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Impact India 360
I’m getting ready to go to India in less than two weeks. I gotta get my stuff together:

Shaving Kit… Check.

Protein Bars… Check.

Several Breathable Shirts… Check.

Thirty Pounds of Camera Equipment… What?

I have a confession to make to you, even though we’ve only just met: I have an addiction.

It began almost ten years ago when I took a used 35mm camera, a couple of lenses and three dozen rolls of Kodachrome to a place some ten time zones removed from my home in suburban Detroit. I came back to the lab hoping to goodness that I had captured even an infinitesimal fraction of what I had experienced. I still have those photos in an album and occasionally look back nostalgically at my Indian adventure so long ago.

But it didn’t stop there. I went again a couple of years later. And it wasn’t for more pictures (although this time, I had gone digital!). It was because I missed my friends. I’m sure you’ll get to know a few of them as the stories on this blog unfold, but there are times when I’m with Jaya and the people of CEM that I feel more at home than when I’m in my own living room. Is it comfortable? Not always. But as you’ll hear from so many who have experienced it, we go expecting to bless them and God turns it all around and we end up blessed and changed.

It was then that I started realizing the truth of my “addiction:” Since I can’t bring any of my friends home with me, I need to pack as many of their images as possible into my camera and share their stories with my friends back in the U.S. The encounters that I have with my subjects are often brief, but each one of them conspires to re-shape my heart. I believe in this place so much that I humbly accepted a seat on II360’s board a few years ago.

Since that first trip in 2002, any time I’m on the ground in India (this will be my sixth trip), you will almost always see a camera slung over my shoulder. In all of my travels, I have never experienced a place so intensely human and ultimately beautiful and redeeming as the neighborhoods and villages surrounding the CEM campus in Dowlaiswaram. And I’m never the same after my encounters with the people there.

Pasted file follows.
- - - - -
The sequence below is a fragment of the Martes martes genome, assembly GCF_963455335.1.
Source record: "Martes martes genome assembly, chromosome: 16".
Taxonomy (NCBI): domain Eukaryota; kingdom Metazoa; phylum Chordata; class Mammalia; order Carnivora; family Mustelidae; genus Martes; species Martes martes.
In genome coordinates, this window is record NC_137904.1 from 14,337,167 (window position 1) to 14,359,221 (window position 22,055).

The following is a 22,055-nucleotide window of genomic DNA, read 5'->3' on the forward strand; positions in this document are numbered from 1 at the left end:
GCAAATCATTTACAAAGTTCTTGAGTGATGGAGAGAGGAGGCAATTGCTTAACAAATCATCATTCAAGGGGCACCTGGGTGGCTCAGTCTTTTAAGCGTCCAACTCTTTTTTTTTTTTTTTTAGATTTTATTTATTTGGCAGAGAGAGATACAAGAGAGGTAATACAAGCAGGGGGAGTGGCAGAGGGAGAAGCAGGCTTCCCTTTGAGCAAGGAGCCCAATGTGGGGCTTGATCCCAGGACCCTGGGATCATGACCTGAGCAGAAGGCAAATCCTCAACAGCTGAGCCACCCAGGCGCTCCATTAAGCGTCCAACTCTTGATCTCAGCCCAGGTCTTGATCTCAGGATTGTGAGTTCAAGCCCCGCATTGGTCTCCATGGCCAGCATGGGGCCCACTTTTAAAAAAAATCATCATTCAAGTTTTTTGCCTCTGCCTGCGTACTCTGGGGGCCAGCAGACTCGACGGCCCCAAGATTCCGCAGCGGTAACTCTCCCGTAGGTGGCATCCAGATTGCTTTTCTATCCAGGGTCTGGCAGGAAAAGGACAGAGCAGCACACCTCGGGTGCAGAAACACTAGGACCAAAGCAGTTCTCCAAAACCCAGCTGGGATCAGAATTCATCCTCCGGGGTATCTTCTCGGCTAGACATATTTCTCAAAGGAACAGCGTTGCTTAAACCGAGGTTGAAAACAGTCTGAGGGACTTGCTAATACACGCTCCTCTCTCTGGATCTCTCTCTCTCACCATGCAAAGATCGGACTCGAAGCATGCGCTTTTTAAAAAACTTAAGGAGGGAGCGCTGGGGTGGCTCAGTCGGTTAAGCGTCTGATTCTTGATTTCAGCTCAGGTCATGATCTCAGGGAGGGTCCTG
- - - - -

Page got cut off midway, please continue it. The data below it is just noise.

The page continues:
My passion for photography that found its roots in India has grown into an avocation as a freelance photographer; and I count a couple of moments there among some of the best images I’ve ever captured.

We were walking through the marketplace near the CEM Campus one Sunday, and I started a conversation with a boy in a bangle shop without even saying a word. I liked the composition of the bangles with him in the shadows behind them, so I raised my camera and squeezed off a couple of shots. He was caught by the novelty of this big white guy taking his picture and started mugging for the camera.

Obviously, I’m looking for more natural expressions in my shots; so I simply lowered my camera a bit, looked him in the eye and smiled. It didn’t take him long to figure it out and he began to relax and simply interact with me. I still count the resulting shot as the one I would have been willing to endure forty hours of travel time for.

Other encounters are much more brief, but can yield amazing results. On the last day of one of our trips, we were returning to the campus after taking the kids from the Grace Children’s home to school. We had only a little time left before we had to get to the airport for our flight.

There is quite a large Hindu temple on the way back, and you will occasionally see beggars and other locals hanging around its entrance. There was one in particular who caught my eye as I walked – a man who had clearly given his life in pursuit of discipline. I crouched down, engaged with his eyes, raised the camera and got the shot. I would have loved to stay and get to know him a little bit, but I had a plane to catch. I didn’t even realize what I had until I downloaded the image to my computer between flights on the journey home.

I’ve been by that corner since then, but I never saw him again.

I even get the honor of capturing love in action as it unfolds. One of the team’s favorite moments is after the Sunday Service when they get to pray for the locals who attend. It can take an hour or more as we engage with them, hear of their troubles through translators, and seek God together in prayer. I’ll let the interchange between one of our team members and a local woman speak for itself…

I will come home with literally thousands of images after a trip to CEM; but what I have realized is that it’s the relationships and the stories behind those images that make them so rich. So my advice to anyone going to CEM is to bring your camera, but prepare your heart as well.

PS – There are some exciting projects we have planned for this trip to tell the stories of the elderly of Dowlaiswaram. Stay tuned!

Written by Chris Cook, Impact India 360